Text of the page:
I’m not able to measure how much water is leaving via the two exits at The Split. However, I have a bit of a proxy. If we go look at Culverts 1 and 2, we should be able to compare the flow through them and decide which is the bigger stream. These two points underneath the highway represent the only candidates for how water in Derrick Lake can leave the area, so they should tell us where the major stream is.
On the way out however it seems worthwhile to check the flows at Bridges 1, 2 and 3. And this introduces more uncertainty. At Bridge 1 we have a good flow of a creek a few meters across and fairly shallow, say 15 cm or less. At Bridge 2 we have the same thing, suggesting that most of what’s flowing down to Bonus Lake in fact comes from this unnamed tributary, and not from Derrick Lake at all. At Bridge 3 is the actual outflow from Derrick Lake and our first look at what is undisputedly Derrick Creek. The water here is sluggish. It might be a metre deep in the middle but there’s little flow. As if Derrick Lake isn’t really draining much at all.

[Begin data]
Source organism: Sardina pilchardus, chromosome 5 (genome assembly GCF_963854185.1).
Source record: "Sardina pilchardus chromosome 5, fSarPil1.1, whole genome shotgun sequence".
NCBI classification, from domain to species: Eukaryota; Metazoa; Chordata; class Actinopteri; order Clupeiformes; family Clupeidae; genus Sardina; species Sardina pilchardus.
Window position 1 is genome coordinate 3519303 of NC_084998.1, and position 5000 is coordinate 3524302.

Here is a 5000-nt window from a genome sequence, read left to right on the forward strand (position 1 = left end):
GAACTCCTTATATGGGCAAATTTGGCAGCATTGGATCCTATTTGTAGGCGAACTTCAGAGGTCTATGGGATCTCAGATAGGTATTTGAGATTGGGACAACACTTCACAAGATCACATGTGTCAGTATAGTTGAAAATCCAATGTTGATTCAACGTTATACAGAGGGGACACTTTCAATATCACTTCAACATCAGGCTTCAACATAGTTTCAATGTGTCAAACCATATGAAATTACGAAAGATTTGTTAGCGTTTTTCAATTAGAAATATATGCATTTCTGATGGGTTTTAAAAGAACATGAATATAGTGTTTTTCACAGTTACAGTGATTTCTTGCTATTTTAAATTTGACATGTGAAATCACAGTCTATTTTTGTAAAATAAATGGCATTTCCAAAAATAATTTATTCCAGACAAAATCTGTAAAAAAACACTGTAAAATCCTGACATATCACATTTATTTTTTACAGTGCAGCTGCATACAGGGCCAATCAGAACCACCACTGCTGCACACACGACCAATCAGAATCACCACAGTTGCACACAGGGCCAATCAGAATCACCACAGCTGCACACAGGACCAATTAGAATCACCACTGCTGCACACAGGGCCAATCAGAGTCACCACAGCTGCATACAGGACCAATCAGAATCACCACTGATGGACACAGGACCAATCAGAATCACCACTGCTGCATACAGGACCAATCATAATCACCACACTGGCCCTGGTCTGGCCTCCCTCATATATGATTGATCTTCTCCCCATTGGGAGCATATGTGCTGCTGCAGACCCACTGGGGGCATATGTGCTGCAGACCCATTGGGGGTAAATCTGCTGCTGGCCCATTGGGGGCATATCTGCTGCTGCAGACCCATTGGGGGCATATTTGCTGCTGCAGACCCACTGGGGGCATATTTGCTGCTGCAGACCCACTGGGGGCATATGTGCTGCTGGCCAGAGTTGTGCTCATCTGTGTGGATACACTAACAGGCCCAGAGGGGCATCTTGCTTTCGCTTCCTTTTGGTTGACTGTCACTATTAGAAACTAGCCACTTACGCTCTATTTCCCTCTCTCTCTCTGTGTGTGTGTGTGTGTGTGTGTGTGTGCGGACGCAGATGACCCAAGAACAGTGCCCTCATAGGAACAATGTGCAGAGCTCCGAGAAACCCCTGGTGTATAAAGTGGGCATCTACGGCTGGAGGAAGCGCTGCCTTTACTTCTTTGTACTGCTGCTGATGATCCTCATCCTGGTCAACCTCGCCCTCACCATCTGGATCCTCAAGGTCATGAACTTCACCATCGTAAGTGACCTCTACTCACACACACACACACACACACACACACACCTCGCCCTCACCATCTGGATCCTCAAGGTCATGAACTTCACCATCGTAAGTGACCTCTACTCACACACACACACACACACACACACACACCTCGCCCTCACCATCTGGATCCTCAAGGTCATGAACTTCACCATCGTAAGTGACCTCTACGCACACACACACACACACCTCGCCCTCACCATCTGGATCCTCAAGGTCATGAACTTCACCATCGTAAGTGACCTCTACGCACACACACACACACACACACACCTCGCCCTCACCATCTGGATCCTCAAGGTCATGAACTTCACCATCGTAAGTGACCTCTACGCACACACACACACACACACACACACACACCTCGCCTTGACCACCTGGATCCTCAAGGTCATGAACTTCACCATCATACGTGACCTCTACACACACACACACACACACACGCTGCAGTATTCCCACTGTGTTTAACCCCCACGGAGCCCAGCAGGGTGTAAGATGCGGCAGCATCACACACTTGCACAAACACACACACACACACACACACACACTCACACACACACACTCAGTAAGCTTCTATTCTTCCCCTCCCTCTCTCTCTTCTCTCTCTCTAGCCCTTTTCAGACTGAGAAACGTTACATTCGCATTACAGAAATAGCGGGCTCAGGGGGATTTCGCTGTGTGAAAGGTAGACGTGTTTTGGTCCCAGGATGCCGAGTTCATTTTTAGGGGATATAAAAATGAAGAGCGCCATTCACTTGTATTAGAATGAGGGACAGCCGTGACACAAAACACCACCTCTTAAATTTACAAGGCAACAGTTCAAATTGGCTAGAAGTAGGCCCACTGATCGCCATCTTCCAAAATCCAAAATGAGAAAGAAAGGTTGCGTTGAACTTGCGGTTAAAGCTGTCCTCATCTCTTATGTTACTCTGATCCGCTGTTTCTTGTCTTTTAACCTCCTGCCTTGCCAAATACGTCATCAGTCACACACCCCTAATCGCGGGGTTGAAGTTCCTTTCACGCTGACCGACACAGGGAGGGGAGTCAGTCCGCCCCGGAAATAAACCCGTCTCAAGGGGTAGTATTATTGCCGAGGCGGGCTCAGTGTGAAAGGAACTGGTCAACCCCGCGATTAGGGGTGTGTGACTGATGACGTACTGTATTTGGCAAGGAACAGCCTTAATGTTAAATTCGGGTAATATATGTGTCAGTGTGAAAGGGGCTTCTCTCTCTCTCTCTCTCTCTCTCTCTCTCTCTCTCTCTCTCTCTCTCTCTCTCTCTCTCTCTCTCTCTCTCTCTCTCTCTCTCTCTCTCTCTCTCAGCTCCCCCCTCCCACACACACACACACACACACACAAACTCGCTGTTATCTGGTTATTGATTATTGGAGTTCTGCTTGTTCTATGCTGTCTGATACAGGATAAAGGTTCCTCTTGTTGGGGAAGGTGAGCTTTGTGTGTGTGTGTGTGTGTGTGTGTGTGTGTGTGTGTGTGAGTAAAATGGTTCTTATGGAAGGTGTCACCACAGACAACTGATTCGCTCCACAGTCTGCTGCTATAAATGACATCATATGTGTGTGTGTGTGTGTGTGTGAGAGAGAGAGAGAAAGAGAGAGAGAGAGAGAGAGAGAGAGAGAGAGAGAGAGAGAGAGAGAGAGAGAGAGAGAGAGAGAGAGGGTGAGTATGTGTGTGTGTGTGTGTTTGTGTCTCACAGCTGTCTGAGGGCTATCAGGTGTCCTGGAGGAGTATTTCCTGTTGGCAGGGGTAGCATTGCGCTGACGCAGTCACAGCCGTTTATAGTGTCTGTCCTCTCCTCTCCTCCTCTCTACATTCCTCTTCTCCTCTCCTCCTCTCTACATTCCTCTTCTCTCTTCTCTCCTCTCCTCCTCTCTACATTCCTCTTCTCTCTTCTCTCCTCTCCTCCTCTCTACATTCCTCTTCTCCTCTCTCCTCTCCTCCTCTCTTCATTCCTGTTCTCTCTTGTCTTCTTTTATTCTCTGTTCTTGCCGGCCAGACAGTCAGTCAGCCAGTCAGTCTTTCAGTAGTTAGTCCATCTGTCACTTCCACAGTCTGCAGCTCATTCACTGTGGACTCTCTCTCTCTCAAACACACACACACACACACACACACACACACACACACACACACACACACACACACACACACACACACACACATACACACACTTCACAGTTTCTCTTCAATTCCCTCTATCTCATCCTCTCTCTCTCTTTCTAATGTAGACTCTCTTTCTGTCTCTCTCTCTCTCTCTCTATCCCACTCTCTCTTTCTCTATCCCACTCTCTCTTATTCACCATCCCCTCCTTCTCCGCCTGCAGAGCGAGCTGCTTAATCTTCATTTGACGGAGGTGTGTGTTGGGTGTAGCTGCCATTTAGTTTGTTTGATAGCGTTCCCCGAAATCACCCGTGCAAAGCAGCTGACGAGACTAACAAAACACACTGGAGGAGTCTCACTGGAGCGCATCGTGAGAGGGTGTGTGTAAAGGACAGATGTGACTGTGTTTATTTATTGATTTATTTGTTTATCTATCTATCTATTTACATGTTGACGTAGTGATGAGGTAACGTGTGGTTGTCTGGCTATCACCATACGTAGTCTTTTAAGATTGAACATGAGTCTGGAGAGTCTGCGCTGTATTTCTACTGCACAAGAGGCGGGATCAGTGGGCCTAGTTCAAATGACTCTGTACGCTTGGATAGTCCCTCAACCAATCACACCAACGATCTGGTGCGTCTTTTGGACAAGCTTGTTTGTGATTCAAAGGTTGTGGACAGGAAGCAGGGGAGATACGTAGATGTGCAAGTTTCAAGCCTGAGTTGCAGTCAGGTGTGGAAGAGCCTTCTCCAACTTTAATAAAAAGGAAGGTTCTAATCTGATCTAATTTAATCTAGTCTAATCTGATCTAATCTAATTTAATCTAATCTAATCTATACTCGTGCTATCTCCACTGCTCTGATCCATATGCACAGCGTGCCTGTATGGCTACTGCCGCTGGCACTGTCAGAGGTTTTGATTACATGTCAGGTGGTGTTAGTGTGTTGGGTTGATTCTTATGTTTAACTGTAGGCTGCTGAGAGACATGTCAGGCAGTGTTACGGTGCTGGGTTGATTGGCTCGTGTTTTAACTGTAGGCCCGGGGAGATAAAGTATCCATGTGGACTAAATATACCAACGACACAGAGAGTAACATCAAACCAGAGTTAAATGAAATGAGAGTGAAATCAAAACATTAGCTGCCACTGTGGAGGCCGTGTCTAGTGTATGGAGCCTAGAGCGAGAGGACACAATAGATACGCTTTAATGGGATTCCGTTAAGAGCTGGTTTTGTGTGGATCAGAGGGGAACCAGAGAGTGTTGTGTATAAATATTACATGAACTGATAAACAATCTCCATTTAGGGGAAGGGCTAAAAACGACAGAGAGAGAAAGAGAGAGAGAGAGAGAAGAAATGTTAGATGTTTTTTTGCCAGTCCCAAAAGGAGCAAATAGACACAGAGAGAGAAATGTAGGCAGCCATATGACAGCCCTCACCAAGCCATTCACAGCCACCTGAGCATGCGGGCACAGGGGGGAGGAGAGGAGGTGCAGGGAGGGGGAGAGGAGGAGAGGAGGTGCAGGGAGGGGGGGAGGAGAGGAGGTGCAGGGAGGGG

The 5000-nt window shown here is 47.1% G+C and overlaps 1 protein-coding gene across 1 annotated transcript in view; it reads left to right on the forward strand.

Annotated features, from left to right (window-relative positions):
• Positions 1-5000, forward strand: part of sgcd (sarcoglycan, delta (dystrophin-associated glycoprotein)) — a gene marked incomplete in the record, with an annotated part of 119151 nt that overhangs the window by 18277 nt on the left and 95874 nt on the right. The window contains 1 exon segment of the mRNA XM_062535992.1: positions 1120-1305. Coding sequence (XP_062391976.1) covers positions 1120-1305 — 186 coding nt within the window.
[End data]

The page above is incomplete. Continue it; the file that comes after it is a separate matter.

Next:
So it’s on down to Culvert #1, where the “old” Derrick Creek flowed under Highway 37 and into Bonus Lake. Mosquitoes declare themselves in force, and drive us into amusing looking but useful white bug jackets.
Culvert #1 is impressive. It has been engineered for major flow, and is in fact enormous twin culverts, each about 4 metres in diameter. (They are such a major work of engineering as to have a highway sign, which identifies then as “Derrick Creek North Culvert” and “Derrick Creek South Culvert.” This suggests the BC Ministry of Highways has not been informed by the BC Ministry of the Environment about the new direction the creek took.) You could drive a small car through either of them. The flow of the creek, although decent, barely fills the bottom of these huge structures.